As previously reported, due to the COVID-19 pandemic, remote workforces currently dominate the landscape of most U.S. businesses. In fact, in many industries, remote workforces may be the new normal post-pandemic. Unfortunately, as workers become more mobile, the tax and human resources issues become more challenging for employers.
I was asked by Dan Feld, Principal Editor, Tax Journals, of Thomson Reuters, to author an article on this topic for the July 2022 Practical Tax Strategies Journal. With Dan’s approval, I have provided a link to the complete article, Remote Workforces: Tax Perils and Other Traps For Unwary Employers, for my blog readers.
The Taxpayer Advocate Service (“TAS”) is an independent body housed within the Internal Revenue Service (the “Service” or “IRS”). Its mission is to ensure taxpayers are treated fairly by the Service and that taxpayers know and understand their rights with respect to the federal tax system. Further, the TAS was created by Congress to help taxpayers resolve matters with the IRS that are not resolved through normal IRS procedures. Additionally, the TAS was established to address large-scale, systemic issues that impact groups of taxpayers.
The TAS is currently led by Ms. Erin M. Collins, who joined the TAS in March 2020. She serves as the National Taxpayer Advocate (“NTA”). The NTA submits two reports to Congress each year, namely an “Annual Report” in January and what is called an “Objectives Report” in June.
On June 22, 2022, the NTA submitted the TAS Fiscal Year 2023 Objectives Report to Congress. In addition to identifying the TAS’s objectives for the upcoming fiscal year, Ms. Collins sets out the good, the bad and the ugly relative to the Service’s performance during the year. As a report card, it does not appear Ms. Collins gave the IRS all A’s. She expressed critical comments centered primarily around three areas of customer service that include unprocessed paper-filed tax returns, delays in responding to taxpayer correspondence and failures in answering taxpayer telephone inquiries. Whether the criticism is warranted may be debatable.
Early in the pandemic, I reported on the widespread newly created remote workforces resulting from stay-at-home orders issued by the governors of most states. In many cases, neither the employer nor the workers were prepared to take this journey.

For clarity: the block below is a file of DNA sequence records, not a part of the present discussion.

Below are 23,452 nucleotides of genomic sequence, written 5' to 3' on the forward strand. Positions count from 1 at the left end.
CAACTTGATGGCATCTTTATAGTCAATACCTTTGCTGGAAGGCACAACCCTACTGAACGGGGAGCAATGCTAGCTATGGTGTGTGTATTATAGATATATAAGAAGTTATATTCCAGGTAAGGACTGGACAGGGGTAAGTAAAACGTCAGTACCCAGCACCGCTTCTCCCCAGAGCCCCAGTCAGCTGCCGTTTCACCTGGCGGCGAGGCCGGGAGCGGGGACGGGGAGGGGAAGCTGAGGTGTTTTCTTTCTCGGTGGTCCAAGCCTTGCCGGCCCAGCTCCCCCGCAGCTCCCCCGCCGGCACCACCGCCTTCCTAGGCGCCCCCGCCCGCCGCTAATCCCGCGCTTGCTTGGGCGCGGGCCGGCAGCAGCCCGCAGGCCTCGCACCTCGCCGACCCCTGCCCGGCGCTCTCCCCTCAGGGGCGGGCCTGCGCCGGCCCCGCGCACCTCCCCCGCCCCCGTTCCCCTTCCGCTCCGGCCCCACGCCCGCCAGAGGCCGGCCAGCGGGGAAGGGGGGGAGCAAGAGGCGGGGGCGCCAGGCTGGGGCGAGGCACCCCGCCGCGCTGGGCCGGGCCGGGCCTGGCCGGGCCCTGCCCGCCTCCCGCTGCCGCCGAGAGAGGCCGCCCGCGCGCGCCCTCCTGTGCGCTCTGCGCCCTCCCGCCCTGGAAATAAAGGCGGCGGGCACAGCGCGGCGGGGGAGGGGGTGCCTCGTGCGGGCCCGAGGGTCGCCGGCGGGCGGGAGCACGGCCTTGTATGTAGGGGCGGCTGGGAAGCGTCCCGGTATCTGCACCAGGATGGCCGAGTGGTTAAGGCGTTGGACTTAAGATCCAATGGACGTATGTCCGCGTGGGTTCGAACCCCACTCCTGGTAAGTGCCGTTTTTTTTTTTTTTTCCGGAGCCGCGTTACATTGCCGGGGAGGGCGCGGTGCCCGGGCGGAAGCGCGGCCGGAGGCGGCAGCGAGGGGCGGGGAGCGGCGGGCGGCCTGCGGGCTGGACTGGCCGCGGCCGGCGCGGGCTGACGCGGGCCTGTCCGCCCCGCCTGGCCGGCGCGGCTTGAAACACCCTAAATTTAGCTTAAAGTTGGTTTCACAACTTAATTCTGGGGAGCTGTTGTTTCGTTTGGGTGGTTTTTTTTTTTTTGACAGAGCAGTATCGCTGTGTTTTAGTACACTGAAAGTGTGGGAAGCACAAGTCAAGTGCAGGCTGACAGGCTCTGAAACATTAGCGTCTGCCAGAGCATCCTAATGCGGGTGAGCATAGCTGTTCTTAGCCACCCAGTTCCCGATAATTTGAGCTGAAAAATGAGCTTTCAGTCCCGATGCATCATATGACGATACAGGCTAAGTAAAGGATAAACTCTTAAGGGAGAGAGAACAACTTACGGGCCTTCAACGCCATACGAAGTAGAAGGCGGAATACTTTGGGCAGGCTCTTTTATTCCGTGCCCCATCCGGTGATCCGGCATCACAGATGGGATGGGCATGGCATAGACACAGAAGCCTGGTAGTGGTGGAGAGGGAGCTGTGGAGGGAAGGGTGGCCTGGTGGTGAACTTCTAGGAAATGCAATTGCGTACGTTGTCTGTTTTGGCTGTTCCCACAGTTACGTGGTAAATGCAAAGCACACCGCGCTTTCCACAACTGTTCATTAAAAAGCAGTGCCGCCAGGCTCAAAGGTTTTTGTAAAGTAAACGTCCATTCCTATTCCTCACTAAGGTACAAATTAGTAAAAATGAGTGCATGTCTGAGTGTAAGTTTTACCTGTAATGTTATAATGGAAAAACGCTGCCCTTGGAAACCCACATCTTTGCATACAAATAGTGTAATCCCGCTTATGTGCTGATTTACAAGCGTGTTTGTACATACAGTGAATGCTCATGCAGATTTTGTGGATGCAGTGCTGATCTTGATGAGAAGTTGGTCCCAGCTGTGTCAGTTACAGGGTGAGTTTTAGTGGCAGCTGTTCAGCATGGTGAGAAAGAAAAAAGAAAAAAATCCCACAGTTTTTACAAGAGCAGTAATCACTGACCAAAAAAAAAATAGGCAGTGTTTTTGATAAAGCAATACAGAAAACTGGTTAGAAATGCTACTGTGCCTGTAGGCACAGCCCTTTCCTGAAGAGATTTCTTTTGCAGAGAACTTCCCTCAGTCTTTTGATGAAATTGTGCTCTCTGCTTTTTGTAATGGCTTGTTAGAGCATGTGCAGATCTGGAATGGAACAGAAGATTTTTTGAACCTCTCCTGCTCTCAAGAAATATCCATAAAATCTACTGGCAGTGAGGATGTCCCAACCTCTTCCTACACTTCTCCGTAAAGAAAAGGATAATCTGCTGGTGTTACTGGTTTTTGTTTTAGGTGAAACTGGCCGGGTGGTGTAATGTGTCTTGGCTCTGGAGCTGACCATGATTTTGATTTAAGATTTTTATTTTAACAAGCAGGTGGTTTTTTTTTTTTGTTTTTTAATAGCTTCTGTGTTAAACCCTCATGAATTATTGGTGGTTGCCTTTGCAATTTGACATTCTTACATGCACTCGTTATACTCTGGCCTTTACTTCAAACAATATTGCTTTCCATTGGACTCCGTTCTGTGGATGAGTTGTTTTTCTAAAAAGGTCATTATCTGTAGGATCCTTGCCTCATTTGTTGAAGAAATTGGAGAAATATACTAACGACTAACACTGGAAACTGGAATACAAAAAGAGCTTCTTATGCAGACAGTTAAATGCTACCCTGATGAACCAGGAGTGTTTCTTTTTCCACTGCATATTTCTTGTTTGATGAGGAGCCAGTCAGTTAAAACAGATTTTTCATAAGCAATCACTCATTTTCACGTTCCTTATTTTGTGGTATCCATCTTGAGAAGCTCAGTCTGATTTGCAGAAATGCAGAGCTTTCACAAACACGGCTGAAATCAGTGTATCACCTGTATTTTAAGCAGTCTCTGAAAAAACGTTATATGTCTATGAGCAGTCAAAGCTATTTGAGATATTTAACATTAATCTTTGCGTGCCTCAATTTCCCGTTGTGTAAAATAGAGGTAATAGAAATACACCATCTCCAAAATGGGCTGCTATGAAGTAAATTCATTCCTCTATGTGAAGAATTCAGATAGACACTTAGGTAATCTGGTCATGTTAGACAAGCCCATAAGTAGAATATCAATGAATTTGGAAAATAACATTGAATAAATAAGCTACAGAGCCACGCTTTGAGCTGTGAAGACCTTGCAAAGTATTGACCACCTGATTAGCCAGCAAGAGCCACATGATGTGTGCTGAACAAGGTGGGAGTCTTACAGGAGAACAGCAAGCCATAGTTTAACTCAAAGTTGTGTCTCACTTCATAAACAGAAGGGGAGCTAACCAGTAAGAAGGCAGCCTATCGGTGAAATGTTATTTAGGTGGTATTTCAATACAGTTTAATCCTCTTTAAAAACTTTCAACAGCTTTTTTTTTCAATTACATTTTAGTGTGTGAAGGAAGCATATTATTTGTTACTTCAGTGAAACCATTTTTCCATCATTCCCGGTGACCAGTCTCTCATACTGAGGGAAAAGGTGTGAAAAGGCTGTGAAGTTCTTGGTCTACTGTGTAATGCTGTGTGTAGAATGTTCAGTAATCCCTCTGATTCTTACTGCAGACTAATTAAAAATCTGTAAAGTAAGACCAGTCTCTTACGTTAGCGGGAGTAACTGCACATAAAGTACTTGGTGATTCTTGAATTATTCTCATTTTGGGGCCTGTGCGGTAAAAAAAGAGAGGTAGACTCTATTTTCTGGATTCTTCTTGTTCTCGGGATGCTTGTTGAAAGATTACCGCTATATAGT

Fears were rampant among employers that workplace productivity would diminish, quality of work would be impacted, technology would not support remote workers, culture would be compromised, employee recruiting and retention would be harmed, and customer goodwill would be tarnished. On top of that, many employers worried that employee fatigue (mental and physical) would accompany the new workforce model.
Now that we are over two years into the pandemic, employers and employees alike are surprised to find that their fears, for the most part, were misplaced. In most cases, it is reported that the remote workforce model is working quite well.
- Employees generally like the remote workforce model;
- In a large number of cases, employees desire to remain remote post-pandemic;
- The lack of commuting to and from work reduces employee disruption, stress and household expenses (commuting costs, daycare, meals and clothes), and allows more time for family and leisure activities;
- Workplace politics are diminished;
- It creates flexibility as to where employees may live, resulting in housing costs reductions in some cases; and
- Employee absenteeism is diminished.
During the COVID-19 pandemic, the federal government enacted three major pieces of legislation to provide financial relief to individuals and families. The American Recovery Plan Act (“ARPA”), the most recent legislation, provides the third round of Economic Impact Payments (“EIPs”), also referred to as stimulus payments (and “recovery rebates” in the acts), to millions of Americans.
It is not unreasonable to anticipate that there will be a federal tax policy transformation following a change in the political control of the White House, the U.S. Senate and the U.S. House of Representatives. What may be unreasonable, however, is making knee-jerk tax planning decisions in anticipation of possible modifications to the Internal Revenue Code (the "Code"). Reactionary planning, unless it is well thought out and is based upon sound business judgment, could end up being disastrous. During the present times, tax advisors and their clients need to be cautious in their tax planning and any related decision-making.